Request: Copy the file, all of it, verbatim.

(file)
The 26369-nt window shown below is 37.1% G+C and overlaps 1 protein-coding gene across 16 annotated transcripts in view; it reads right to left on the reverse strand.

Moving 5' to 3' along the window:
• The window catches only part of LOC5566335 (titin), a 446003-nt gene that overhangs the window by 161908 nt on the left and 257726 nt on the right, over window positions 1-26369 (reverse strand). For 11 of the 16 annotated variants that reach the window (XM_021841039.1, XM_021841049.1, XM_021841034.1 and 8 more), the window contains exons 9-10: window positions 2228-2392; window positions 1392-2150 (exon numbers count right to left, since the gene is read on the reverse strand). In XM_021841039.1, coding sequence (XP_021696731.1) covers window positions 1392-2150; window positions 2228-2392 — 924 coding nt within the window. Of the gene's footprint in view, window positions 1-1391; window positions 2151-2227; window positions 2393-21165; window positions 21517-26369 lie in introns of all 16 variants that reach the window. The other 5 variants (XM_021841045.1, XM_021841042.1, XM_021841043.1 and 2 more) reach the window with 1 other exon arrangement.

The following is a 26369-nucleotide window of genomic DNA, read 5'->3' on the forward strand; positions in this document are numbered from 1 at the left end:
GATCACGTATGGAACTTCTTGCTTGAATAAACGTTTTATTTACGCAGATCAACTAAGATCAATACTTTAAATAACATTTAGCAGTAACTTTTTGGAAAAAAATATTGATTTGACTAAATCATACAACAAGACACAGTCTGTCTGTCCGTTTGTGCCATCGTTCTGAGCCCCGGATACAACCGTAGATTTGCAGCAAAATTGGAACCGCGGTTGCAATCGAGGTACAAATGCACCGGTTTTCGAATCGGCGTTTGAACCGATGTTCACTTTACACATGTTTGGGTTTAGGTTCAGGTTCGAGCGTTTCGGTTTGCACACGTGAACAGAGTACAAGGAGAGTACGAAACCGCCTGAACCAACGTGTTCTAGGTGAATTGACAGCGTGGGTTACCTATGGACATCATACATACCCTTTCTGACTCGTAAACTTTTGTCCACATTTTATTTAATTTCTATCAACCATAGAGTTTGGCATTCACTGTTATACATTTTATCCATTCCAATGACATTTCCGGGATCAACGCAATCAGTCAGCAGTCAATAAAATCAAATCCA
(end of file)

The 26369-nt window shown below is 37.1% G+C and overlaps 1 protein-coding gene across 16 annotated transcripts in view; it reads right to left on the reverse strand.

Moving 5' to 3' along the window:
• The window catches only part of LOC5566335 (titin), a 446003-nt gene that overhangs the window by 161908 nt on the left and 257726 nt on the right, over window positions 1-26369 (reverse strand). For 11 of the 16 annotated variants that reach the window (XM_021841039.1, XM_021841049.1, XM_021841034.1 and 8 more), the window contains exons 9-10: window positions 2228-2392; window positions 1392-2150 (exon numbers count right to left, since the gene is read on the reverse strand). In XM_021841039.1, coding sequence (XP_021696731.1) covers window positions 1392-2150; window positions 2228-2392 — 924 coding nt within the window. Of the gene's footprint in view, window positions 1-1391; window positions 2151-2227; window positions 2393-21165; window positions 21517-26369 lie in introns of all 16 variants that reach the window. The other 5 variants (XM_021841045.1, XM_021841042.1, XM_021841043.1 and 2 more) reach the window with 1 other exon arrangement.

The following is a 26369-nucleotide window of genomic DNA, read 5'->3' on the forward strand; positions in this document are numbered from 1 at the left end:
GATCACGTATGGAACTTCTTGCTTGAATAAACGTTTTATTTACGCAGATCAACTAAGATCAATACTTTAAATAACATTTAGCAGTAACTTTTTGGAAAAAAATATTGATTTGACTAAATCATACAACAAGACACAGTCTGTCTGTCCGTTTGTGCCATCGTTCTGAGCCCCGGATACAACCGTAGATTTGCAGCAAAATTGGAACCGCGGTTGCAATCGAGGTACAAATGCACCGGTTTTCGAATCGGCGTTTGAACCGATGTTCACTTTACACATGTTTGGGTTTAGGTTCAGGTTCGAGCGTTTCGGTTTGCACACGTGAACAGAGTACAAGGAGAGTACGAAACCGCCTGAACCAACGTGTTCTAGGTGAATTGACAGCGTGGGTTACCTATGGACATCATACATACCCTTTCTGACTCGTAAACTTTTGTCCACATTTTATTTAATTTCTATCAACCATAGAGTTTGGCATTCACTGTTATACATTTTATCCATTCCAATGACATTTCCGGGATCAACGCAATCAGTCAGCAGTCAATAAAATCAAATCCA